FLU NEWS SCAN: Canadian flu vaccine uptake, H1N1 after seasonal flu shot, drug resistance at live-bird markets

Sep 10, 2012

White and black Canadians have lowest flu vaccine uptake in Canada
White and black Canadians have the lowest uptake of seasonal flu vaccine in Canada, according to a report today in the Canadian Medical Association Journal (CMAJ). Researchers studied nationally representative data from whites and 12 ethnic groups comprising 437,488 people during the 2003, 2005, 2007, 2008, and 2009 flu seasons. Ethnic minorities represented 18% of the total. They found flu vaccine uptake in Filipino (41%), Japanese (38%), and Chinese (35%) ethnic groups to be higher than in white (32%) or black Canadians (27%). "Variations in coverage levels persisted even after adjusting for other determinants of vaccine uptake, which suggests that there may be unique barriers and misconceptions influencing these groups differently," the authors wrote. They suggest designing appropriate interventions for different populations.
Sep 10 CMAJ abstract
Sep 10 CMAJ news release on the study

Ferrets also shown more susceptible to H1N1 after seasonal flu shot
Early in the fall of 2009, during the second wave of the H1N1 influenza pandemic, Canadian researchers found that people who received the 2008-09 seasonal flu vaccine seemed more likely to be sickened by the new virus. The finding puzzled many, had an impact on pandemic response in some parts of Canada, and was accompanied by reports from other groups suggesting contrary findings. The Canadian group who reported the initial findings shed new light on the topic yesterday at an infectious disease conference in San Francisco. They found the same vulnerability to the 2009 H1N1 virus in ferrets that received the seasonal flu vaccine. The group, from British Columbia and Quebec, detailed its findings at the Interscience Conference on Antimicrobial Agents and Chemotherapy (ICAAC). Researchers gave 16 ferrets the 2008-09 seasonal flu vaccine and 16 a placebo using blinded techniques, then infected the animals intranasally with 2009 H1N1. Illness symptoms were significantly greater in the animals that received seasonal flu vaccine. Lead author Danuta Skowronski, MD, an epidemiologist with the British Columbia Center for Disease Control, said the findings were consistent with human studies, but the reason is unclear and warrants further study, the Canadian Press (CP) reported. She said in the meantime people shouldn't avoid seasonal flu shots, because the findings might be unique to the pandemic setting.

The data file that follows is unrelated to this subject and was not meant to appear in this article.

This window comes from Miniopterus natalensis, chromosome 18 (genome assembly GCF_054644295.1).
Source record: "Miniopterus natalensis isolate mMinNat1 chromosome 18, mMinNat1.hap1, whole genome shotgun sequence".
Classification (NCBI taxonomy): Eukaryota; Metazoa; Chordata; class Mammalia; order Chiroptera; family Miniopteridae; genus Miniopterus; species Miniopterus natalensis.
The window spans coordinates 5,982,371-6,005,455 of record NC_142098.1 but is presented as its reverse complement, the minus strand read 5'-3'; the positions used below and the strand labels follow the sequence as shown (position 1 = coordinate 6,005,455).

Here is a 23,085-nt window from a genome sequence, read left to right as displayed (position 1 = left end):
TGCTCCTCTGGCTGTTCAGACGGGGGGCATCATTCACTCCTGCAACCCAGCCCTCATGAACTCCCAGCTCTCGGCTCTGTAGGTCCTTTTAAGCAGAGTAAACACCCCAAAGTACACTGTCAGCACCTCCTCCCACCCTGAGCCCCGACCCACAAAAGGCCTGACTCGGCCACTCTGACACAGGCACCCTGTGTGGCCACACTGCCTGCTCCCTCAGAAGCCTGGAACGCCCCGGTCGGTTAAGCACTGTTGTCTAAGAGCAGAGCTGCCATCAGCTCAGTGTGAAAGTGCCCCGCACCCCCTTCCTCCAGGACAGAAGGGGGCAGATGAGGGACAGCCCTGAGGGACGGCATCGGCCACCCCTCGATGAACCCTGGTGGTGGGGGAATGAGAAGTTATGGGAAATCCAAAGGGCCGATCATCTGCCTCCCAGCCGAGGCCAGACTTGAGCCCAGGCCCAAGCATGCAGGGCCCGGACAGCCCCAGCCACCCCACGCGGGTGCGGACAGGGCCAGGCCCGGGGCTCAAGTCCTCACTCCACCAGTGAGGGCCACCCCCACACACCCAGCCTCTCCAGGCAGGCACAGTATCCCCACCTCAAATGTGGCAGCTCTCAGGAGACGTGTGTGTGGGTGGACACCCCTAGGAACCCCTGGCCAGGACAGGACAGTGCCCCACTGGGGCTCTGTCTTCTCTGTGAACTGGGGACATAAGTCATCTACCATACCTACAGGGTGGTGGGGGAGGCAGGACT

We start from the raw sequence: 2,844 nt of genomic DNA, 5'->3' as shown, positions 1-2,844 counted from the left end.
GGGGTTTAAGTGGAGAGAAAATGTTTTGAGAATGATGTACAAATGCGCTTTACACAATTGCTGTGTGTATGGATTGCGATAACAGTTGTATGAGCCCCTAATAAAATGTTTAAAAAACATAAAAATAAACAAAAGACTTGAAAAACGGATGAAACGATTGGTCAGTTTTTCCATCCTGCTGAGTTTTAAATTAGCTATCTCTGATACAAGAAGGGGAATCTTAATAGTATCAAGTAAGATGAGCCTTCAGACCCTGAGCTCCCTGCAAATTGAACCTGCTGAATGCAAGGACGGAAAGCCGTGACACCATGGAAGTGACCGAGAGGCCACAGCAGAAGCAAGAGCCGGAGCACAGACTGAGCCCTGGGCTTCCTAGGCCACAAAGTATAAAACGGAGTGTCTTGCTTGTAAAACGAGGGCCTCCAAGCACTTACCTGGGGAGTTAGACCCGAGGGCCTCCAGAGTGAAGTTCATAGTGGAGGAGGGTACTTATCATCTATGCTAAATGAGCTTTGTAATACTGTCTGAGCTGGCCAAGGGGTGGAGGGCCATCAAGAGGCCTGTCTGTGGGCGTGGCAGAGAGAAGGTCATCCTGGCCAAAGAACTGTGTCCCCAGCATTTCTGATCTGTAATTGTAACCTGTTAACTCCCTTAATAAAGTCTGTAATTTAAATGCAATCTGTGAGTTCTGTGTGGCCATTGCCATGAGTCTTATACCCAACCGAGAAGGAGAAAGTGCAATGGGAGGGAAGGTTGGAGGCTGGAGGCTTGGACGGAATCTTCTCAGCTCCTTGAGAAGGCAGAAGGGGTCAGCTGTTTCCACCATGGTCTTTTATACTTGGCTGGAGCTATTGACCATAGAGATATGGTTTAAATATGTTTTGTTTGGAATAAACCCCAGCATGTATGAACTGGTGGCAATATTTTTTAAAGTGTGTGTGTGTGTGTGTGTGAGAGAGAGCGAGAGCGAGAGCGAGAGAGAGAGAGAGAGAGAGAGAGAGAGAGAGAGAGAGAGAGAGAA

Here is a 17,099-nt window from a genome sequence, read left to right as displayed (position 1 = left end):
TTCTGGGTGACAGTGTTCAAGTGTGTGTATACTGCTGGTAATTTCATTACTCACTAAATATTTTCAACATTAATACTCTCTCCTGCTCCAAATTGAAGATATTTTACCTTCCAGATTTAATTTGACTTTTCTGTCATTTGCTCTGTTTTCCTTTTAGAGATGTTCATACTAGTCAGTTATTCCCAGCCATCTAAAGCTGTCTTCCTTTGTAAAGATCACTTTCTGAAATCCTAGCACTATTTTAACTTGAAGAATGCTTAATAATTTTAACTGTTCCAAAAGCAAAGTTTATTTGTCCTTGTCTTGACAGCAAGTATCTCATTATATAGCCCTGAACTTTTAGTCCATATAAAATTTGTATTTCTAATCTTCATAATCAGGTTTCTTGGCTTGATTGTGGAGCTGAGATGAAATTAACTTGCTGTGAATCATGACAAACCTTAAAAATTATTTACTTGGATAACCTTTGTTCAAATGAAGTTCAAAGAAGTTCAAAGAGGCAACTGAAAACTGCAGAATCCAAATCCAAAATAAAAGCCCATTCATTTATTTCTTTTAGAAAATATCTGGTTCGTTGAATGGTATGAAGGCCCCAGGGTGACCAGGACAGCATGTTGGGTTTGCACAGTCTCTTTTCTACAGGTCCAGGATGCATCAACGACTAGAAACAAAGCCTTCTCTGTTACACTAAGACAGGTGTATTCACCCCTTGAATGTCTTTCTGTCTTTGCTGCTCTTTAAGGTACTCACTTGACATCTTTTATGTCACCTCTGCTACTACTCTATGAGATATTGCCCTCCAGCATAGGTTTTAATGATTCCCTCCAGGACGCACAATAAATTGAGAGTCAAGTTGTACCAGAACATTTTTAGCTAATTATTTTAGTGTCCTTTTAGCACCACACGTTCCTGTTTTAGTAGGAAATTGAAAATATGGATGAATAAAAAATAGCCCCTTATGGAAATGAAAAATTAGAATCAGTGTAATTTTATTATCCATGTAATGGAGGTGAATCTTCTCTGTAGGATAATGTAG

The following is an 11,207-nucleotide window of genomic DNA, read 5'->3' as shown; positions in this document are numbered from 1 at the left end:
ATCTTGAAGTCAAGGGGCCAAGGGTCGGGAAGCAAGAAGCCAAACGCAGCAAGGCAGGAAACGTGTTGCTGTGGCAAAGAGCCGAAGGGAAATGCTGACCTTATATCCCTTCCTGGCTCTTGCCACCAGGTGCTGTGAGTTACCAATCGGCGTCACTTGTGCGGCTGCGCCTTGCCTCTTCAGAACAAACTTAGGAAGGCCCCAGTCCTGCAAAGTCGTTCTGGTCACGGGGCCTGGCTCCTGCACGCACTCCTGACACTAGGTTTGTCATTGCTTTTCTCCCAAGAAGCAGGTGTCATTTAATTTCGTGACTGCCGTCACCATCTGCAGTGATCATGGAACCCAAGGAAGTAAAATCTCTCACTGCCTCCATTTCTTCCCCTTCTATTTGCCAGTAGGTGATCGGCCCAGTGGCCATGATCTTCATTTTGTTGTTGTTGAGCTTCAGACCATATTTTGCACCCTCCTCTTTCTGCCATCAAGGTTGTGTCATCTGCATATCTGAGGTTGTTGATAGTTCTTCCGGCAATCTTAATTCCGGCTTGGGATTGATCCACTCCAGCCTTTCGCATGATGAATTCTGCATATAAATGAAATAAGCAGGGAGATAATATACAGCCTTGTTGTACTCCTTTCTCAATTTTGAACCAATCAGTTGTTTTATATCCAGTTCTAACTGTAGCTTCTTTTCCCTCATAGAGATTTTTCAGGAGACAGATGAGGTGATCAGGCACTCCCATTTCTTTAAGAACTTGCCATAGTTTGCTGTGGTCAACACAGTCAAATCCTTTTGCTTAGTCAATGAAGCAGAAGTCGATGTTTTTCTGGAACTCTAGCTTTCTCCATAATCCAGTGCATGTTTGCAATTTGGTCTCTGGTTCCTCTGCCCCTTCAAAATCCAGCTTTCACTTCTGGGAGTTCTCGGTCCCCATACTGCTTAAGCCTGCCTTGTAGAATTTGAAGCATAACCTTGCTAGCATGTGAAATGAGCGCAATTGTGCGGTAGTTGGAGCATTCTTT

Sep 9 ICAAC abstract
Sep 9 CP story

Study: Avian flu isolates from live-bird markets show antiviral resistance
Avian flu isolates collected from live-bird markets in the United States showed independent evolution toward resistance in the absence of antiviral drugs, according to a study in Influenza and Other Respiratory Viruses. US researchers conducted a phylogenic analysis of the M gene of 229 avian flu viruses from wild birds and live-bird markets to identify changes that may be associated with resistance to adamantanes, an older class of antiviral drugs. They found 27 different subtypes among the isolates, with H3N8 being the most dominant in wild birds and H7N2 in market birds. None of the isolates from wild birds showed resistance-associated mutations, but 17 collected at live-bird markets did. None of the birds had been exposed to antiviral drugs, which the authors say showcases the need for continued active surveillance.
Sep 8 Influenza Other Respi Viruses abstract

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